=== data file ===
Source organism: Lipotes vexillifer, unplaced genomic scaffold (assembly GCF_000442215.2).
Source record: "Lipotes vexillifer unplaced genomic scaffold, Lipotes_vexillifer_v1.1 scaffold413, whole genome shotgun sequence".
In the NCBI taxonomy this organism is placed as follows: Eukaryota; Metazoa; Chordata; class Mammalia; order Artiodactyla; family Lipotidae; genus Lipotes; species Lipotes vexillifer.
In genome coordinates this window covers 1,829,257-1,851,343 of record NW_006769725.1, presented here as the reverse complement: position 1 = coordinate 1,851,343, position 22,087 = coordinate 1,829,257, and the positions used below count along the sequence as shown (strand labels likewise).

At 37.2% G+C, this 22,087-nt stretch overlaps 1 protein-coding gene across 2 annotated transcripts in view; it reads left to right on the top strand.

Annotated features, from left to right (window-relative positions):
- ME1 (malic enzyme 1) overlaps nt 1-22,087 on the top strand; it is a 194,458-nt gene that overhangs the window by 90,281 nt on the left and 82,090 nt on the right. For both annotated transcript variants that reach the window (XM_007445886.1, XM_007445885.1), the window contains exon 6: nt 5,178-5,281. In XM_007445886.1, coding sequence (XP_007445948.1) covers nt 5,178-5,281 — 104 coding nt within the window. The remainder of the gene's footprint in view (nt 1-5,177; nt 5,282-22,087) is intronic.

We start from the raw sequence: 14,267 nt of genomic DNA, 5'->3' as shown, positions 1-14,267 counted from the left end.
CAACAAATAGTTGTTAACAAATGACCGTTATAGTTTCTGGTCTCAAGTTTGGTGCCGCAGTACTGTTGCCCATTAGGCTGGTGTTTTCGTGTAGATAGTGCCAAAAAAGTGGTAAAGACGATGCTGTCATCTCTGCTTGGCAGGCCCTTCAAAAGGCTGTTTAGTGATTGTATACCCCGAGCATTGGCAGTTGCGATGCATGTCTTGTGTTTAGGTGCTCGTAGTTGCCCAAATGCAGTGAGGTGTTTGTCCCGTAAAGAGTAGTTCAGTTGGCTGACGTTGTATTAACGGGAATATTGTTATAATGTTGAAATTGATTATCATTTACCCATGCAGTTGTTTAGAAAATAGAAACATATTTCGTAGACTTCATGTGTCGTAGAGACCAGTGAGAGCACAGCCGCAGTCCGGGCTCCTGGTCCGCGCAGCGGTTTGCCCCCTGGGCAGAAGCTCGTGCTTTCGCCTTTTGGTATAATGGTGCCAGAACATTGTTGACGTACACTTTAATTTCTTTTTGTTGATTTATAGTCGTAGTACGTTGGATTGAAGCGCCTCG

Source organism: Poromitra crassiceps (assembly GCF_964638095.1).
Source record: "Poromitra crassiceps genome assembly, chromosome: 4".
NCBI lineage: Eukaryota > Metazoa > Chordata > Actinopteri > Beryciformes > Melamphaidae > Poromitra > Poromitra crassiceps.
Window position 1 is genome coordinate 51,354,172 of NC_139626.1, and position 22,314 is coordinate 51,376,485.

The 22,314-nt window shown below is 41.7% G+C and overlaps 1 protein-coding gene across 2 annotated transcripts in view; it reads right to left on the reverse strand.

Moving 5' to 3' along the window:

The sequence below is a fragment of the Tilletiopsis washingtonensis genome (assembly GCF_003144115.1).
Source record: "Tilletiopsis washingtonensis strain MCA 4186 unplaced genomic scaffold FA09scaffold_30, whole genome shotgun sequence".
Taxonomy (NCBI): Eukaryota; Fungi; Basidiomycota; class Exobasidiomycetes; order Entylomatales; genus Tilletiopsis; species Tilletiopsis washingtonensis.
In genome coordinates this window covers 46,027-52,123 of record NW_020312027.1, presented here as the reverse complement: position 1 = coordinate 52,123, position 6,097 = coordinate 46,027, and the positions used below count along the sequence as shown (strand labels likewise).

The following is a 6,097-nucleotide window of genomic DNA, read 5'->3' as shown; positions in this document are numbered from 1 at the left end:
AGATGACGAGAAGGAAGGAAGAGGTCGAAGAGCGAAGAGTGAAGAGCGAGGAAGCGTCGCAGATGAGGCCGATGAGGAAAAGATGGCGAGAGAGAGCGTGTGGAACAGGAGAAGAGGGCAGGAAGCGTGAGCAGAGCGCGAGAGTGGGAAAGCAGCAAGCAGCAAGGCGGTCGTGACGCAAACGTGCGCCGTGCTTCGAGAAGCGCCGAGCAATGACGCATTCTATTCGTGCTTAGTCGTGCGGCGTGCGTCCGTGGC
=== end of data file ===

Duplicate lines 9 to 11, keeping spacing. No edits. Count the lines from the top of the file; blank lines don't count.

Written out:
CAACAAATAGTTGTTAACAAATGACCGTTATAGTTTCTGGTCTCAAGTTTGGTGCCGCAGTACTGTTGCCCATTAGGCTGGTGTTTTCGTGTAGATAGTGCCAAAAAAGTGGTAAAGACGATGCTGTCATCTCTGCTTGGCAGGCCCTTCAAAAGGCTGTTTAGTGATTGTATACCCCGAGCATTGGCAGTTGCGATGCATGTCTTGTGTTTAGGTGCTCGTAGTTGCCCAAATGCAGTGAGGTGTTTGTCCCGTAAAGAGTAGTTCAGTTGGCTGACGTTGTATTAACGGGAATATTGTTATAATGTTGAAATTGATTATCATTTACCCATGCAGTTGTTTAGAAAATAGAAACATATTTCGTAGACTTCATGTGTCGTAGAGACCAGTGAGAGCACAGCCGCAGTCCGGGCTCCTGGTCCGCGCAGCGGTTTGCCCCCTGGGCAGAAGCTCGTGCTTTCGCCTTTTGGTATAATGGTGCCAGAACATTGTTGACGTACACTTTAATTTCTTTTTGTTGATTTATAGTCGTAGTACGTTGGATTGAAGCGCCTCG

Source organism: Poromitra crassiceps (assembly GCF_964638095.1).
Source record: "Poromitra crassiceps genome assembly, chromosome: 4".